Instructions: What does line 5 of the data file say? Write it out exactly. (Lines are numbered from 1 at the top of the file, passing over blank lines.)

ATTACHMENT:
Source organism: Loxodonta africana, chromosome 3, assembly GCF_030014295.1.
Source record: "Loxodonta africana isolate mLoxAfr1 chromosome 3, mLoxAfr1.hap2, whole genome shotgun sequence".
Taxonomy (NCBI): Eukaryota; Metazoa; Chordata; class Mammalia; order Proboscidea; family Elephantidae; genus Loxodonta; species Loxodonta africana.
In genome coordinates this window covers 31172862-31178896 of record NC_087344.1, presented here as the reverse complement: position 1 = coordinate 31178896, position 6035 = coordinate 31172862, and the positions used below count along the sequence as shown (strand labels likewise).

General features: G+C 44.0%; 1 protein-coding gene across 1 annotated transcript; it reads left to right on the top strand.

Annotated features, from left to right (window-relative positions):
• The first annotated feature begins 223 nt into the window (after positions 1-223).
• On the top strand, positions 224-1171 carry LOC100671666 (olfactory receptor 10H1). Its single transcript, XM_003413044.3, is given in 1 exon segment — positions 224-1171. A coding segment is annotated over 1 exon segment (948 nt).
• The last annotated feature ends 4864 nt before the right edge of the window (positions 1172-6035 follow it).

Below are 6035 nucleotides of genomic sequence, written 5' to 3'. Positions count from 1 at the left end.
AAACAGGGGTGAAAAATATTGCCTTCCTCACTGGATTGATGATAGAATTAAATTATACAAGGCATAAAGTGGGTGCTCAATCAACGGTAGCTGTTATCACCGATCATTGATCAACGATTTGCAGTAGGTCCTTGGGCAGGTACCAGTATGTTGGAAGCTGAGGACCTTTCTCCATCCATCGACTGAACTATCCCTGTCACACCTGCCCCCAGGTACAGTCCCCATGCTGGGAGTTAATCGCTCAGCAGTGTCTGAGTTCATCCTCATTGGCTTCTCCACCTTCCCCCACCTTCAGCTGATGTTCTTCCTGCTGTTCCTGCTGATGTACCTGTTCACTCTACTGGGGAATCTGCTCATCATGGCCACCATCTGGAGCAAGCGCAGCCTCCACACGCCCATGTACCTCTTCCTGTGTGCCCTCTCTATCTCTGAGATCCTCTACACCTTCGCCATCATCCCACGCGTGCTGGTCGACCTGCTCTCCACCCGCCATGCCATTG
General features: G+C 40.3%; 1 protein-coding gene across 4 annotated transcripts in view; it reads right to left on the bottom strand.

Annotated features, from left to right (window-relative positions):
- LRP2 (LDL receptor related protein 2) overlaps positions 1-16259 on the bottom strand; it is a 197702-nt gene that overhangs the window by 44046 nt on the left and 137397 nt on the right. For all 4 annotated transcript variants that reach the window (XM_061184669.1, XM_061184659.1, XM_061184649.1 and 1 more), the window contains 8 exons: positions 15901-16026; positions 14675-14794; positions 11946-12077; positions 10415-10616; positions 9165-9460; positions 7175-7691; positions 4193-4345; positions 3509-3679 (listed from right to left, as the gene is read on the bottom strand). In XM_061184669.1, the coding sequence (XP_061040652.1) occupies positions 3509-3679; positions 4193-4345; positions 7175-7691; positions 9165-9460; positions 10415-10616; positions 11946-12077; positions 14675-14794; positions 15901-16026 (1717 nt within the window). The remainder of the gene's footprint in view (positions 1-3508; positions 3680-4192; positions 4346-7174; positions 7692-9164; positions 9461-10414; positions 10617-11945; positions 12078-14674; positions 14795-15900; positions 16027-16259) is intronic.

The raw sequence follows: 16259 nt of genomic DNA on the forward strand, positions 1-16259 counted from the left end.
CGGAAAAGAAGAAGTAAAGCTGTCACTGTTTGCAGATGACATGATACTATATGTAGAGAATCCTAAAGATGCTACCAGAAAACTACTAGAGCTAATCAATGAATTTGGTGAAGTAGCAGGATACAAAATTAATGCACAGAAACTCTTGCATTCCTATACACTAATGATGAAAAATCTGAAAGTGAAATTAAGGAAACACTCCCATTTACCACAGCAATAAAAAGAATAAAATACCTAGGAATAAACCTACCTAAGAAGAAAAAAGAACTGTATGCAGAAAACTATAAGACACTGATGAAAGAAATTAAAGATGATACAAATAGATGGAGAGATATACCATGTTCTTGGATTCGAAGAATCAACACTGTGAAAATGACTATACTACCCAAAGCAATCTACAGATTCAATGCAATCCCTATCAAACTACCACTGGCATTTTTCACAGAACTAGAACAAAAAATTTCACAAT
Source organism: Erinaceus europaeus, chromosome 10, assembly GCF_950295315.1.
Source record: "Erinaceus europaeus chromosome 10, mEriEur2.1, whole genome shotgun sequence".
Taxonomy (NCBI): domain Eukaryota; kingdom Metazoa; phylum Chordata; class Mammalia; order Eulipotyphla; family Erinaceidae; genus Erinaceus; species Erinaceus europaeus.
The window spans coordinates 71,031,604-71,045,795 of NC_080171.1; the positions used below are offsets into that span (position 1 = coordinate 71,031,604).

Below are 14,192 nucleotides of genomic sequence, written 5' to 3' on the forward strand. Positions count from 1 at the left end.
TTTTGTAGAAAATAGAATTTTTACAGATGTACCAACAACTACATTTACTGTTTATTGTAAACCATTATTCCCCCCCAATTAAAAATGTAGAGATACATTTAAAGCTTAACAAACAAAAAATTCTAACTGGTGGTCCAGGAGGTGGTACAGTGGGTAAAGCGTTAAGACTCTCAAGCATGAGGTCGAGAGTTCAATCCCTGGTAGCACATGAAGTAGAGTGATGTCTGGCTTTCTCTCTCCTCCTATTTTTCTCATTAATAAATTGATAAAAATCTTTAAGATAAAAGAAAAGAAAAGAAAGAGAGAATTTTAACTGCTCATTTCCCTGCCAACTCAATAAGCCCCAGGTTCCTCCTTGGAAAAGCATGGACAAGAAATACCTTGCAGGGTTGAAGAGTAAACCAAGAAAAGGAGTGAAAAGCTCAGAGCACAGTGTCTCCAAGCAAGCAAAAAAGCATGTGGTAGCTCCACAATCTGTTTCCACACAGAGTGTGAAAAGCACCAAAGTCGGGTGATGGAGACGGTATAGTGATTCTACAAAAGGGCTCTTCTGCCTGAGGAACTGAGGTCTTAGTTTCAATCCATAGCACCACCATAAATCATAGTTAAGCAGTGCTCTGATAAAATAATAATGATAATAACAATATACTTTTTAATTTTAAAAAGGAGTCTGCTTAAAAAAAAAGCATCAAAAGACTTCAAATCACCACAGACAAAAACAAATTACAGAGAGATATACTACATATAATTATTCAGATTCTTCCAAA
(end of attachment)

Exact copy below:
General features: G+C 44.0%; 1 protein-coding gene across 1 annotated transcript; it reads left to right on the top strand.